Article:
Monday, June 18, 2007

Bayleaf Restaurant Review

Bayleaf Restaurant
2025 Monticello Road
Napa, CA 94558

Napa Day 1: Dinner

We went to Napa for the weekend to relax and celebrate my birthday. When I started to plan this trip six weeks ago, I originally wanted to go to Cyrus because the menu looked interesting. I was so excited that I made the reservation, not really knowing the location of the restaurant. We were staying at the Silverado Resort in Napa and when I mapped out the directions, it was quite a trek out there and did not know if the 1.5 hour trip would be worth it. So I was lazy and made a reservation at Bayleaf since it was right around the corner.

We arrived shortly before 8:00 PM, at sunset. When you arrive in the parking lot, you are first greeted by a wall of bamboo. As you turn the corner, the courtyard opens into a few sections. Pictured below is one of the sections. The outside was reminiscent of the French Laundry; French county/Napa country style.

I know we were in Napa, but I had a couple of rough weeks at work, so for my drink I ordered a martini instead of wine.

For our appetizer we ordered the Oven Roasted Crab Cake: Saffron Aioli, fennel and Meyer Lemon Preserve, Lobster Demi Glace. The crab cakes tasted fresh and the outside was cooked so that it was nice and crispy. The fennel was caramelized to a dark brown color and sweet flavor; no Meyer Lemon or lobster flavor. As far as the aioli, it tasted like mustard with no saffron flavor. Overall, I liked the crunchiness of the cakes and sweetness of the fennell, but the aioli might as well have been Dijon mustard.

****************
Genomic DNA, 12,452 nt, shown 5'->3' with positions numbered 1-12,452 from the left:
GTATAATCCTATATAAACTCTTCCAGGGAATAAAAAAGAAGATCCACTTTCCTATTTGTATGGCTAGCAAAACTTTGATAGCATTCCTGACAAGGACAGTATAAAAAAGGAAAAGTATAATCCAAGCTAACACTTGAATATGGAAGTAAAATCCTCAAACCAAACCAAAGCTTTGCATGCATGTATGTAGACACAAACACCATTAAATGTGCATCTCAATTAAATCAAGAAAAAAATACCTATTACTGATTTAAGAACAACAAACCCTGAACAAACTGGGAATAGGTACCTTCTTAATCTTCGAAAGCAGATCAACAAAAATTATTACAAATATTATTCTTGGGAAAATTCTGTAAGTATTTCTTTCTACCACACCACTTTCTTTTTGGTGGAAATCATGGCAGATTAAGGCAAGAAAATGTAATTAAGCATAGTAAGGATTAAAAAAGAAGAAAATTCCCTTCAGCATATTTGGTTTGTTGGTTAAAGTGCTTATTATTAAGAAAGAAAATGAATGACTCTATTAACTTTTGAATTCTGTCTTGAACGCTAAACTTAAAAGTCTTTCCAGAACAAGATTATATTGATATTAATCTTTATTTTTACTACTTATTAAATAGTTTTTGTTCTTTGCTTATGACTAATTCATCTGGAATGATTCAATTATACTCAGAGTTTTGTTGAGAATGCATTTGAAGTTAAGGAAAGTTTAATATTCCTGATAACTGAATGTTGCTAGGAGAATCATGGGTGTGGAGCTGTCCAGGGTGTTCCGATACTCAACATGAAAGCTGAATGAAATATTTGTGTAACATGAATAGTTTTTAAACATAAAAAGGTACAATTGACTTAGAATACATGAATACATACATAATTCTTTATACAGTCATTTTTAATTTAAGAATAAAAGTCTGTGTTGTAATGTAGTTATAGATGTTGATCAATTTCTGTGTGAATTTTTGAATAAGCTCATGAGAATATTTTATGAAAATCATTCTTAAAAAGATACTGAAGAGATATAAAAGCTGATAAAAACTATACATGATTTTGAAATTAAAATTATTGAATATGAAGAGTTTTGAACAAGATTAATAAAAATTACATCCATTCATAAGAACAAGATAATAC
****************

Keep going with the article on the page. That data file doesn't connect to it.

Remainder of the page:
The entree I had was the Beef Wellington.

I am surprised that I have never had this classic dish. One of the only reasons I wanted to try it was that Gordon Ramsey always has it on his show, Hell's Kitchen. Let's decontruct it:

Do I like filet mignon? yes; puff pastry? yes; foie gras? yes; quail egg? yes. So in theory this should be a spectacular dish, right?

I received my dish at the requested medim rare and started to cut into it and took a bite. Let's step back for a second and ask, "Why is this dish not served in more restaurants?"

Hmmm. let me take another bite...interesting...Five bites later, I have decided, I do not like this at all. The flavors are muddled, not really complementing or antagonizing each other. With each bite I tasted a litte beef, a little foie gras, puff pastry and a little egg. The foie gras was barely warm, the quail egg overcooked and the filet underseasoned. Too many flavors. What would have been interesting would have been to serve it deconstructed. Sear the beef, sear the foi gras, top the beef with the gently cooked egg and the puff pastry as a base for the foie gras instead of the usual bread. But then again I am not a chef.

My significant other had Hickory Smoked Babyback Ribs: Watermelon BBQ Sauce, Fries, Wine Country Slaw.

These were a whole different story. They were tender and you could taste just enough hickory so that you knew they were barbequed and not just grilled. The BBQ sauce had that right balance of sweetness and acidity to complement the pork. These were so much better than my Beef Wellington.

For dessert we had the special, fig tart plated with a caramel sauce. This was good, but could have been better if they tossed the tart and the plate with the caramel in the oven for like 5 minutes. The caramel was obviously plated much earlier because it was cold, not even warm as was the tart. The other thing is that there was barely half a fig on it.

In summary, a good start, muddled middle and a decent end.

So overall I would give this restaurant a 10/20 = average vs. other similar restaurants and as a whole I would give it 10/20 = average vs the entire landscape of restaurants.